“ The immediate need of motion pictures,” said Thomas H. Ince, the well-known producer, in a recent interview, “ is of production—the story, actors, settings. Advancement along technically artistic lines has been so great, it is hard to conceive of much improvement. I see no reason why,” he went on, warming to his subject, “ a single motion picture production shouldn’t have as long a run as a popular play on the legitimate stage. And it’s simply a matter of a short time until that will be the case. Griffith did it with his ‘Birth of a Nation’—”
“ And what about your own ‘Civilisation’ ?” he was asked.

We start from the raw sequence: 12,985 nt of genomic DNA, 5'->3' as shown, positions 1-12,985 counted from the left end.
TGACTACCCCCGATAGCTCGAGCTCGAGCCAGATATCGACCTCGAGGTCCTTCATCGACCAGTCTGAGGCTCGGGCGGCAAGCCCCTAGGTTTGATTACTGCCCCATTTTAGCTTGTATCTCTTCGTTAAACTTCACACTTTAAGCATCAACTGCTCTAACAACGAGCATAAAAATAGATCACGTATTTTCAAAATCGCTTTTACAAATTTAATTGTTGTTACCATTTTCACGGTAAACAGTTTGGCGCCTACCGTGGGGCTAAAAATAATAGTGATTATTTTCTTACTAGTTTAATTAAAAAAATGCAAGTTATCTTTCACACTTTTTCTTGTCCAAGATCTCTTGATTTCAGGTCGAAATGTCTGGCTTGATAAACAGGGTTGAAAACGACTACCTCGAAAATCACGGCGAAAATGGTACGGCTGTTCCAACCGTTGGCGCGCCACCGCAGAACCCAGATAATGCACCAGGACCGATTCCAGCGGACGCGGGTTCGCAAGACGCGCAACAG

“ Yes,” he admitted, “ but that was largely spectacular in its appeal. I’m trying, now, to make the same sort of success with human interest pictures. And when the amusement seeking public awakens to that fact—that the producer is striving to give it the same satisfaction on the screen—then will a several months‘ run for a single picture be quite the usual thing. Picture making calls for an enormous expenditure of money. The exhibitor’s profits, as you know, are immense. The public must be made to realize that not until a goodly share of the gain returns to the producer, can the ultimate perfection of the picture be reached. After all it’s simply a matter of the education of the individual. The old idea that a moving picture is a fairy tale, springing out of the vague nothingness, must be replaced by the knowledge that the industry is a vital one, sponsored by business men—men who are expending their best efforts for the advancement of the art.”
(Picture Show, London, April 10, 1920)